The word ‘sustainability’ is bandied about a lot at the moment, with varying definitions of what it actually means in practice. These days, a company can define itself as a ‘sustainable business’ simply and solely by implementing an effective waste management plan or by investing in a programme to reduce carbon emissions. And while these surface practices are certainly to be encouraged, there is much to be said for making sustainability the very foundation of your business, not just an afterthought.
The benefits of adopting sustainable thinking and integrating this into day-to-day operations are extensive. As the concept continues to grow, particularly in less obvious sectors, there lies the opportunity to take a step ahead of the competition and boost your reputation at the same time. Sustainable credentials can bring a new dimension to your brand story, which will resonate not only with customers but also with staff as well. Providing new and existing team members with a work culture that they can see the wider benefits of is a sure fire way of motivating and retaining internal talent.
At my coffee company, our aim has always been to realise responsible growth in the long term by directly supporting and benefitting the lives of the people who grow our coffee beans. Inspired by the great work larger companies such as The Body Shop and Ben & Jerry’s were doing in their respective industries, we knew we wanted to build a business philosophy that focused heavily on the simple concept of ‘doing good.’ Having a positive influence on the people we were working with at every level was an incredible motivator for us both; the coffee industry affects the lives of millions of people all over the world and so we set out to make a change that would reflect that.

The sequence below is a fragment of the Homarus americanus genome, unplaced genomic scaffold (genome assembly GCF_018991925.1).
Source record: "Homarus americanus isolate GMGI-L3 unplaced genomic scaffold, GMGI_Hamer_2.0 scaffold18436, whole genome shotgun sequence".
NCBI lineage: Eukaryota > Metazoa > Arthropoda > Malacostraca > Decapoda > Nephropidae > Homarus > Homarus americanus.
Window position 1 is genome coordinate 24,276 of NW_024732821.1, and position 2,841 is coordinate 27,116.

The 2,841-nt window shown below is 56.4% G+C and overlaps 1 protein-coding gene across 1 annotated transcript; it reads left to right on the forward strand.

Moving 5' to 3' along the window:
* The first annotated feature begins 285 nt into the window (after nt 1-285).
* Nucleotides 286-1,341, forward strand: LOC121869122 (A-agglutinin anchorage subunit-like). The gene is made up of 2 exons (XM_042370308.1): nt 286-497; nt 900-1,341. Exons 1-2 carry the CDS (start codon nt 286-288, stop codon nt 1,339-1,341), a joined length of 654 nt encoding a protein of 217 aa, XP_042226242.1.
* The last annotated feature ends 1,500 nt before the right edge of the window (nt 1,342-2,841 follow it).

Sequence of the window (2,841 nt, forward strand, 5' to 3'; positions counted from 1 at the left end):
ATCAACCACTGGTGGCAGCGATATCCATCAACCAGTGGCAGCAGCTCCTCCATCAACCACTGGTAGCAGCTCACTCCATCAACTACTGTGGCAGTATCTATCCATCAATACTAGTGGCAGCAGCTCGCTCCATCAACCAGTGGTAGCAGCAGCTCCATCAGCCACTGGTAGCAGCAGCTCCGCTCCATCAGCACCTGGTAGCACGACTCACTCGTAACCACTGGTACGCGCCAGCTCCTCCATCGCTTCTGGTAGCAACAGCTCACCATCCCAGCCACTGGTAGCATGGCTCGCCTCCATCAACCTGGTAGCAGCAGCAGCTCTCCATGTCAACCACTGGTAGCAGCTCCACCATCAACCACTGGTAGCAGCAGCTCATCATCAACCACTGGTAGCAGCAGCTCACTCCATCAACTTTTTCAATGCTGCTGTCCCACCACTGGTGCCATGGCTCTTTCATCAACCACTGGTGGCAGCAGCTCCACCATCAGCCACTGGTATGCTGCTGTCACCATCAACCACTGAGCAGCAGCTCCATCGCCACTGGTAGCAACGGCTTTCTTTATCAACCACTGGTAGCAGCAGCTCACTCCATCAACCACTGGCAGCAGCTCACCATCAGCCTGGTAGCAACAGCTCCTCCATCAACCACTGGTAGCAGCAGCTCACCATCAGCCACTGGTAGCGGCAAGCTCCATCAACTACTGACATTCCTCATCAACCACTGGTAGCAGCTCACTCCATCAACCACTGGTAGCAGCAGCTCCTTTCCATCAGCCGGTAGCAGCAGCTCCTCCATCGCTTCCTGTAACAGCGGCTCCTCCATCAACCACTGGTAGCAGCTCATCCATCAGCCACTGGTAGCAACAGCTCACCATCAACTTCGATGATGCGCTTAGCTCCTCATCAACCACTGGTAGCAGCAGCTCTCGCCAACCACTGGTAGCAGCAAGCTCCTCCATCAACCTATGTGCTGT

Sustainability not just for specific industries
It’s important to stress however, that sustainability is not just the preserve of the food and drink market – although in certain areas it plays a much more significant role. In a general sense, if a business’ processes and output outbalance the resources it is using, then it is not operating sustainably. The definition of resource too, is broad, and can encompass a range of different economic and social factors as well as the more obvious environmental ones.
So many industries are short sighted in the pursuit of their commodity, that sourcing material becomes so much more important than trying to regenerate the base of what is being consumed. Our millennial society is defined by speed, yet taking what can be produced today and ignoring how it might be sourced tomorrow is a foolhardy approach, to say the least.
That said, more and more consumers in the UK are becoming increasingly conscientious with broader awareness and appeal of locally-sourced goods bought for a fair price over recent years. These consumers are open to learning more about the origin of their purchase – and the more people who buy into your values, the more motivated they will be to share their experience with others. In some industries, these consumers can catapult brands to success.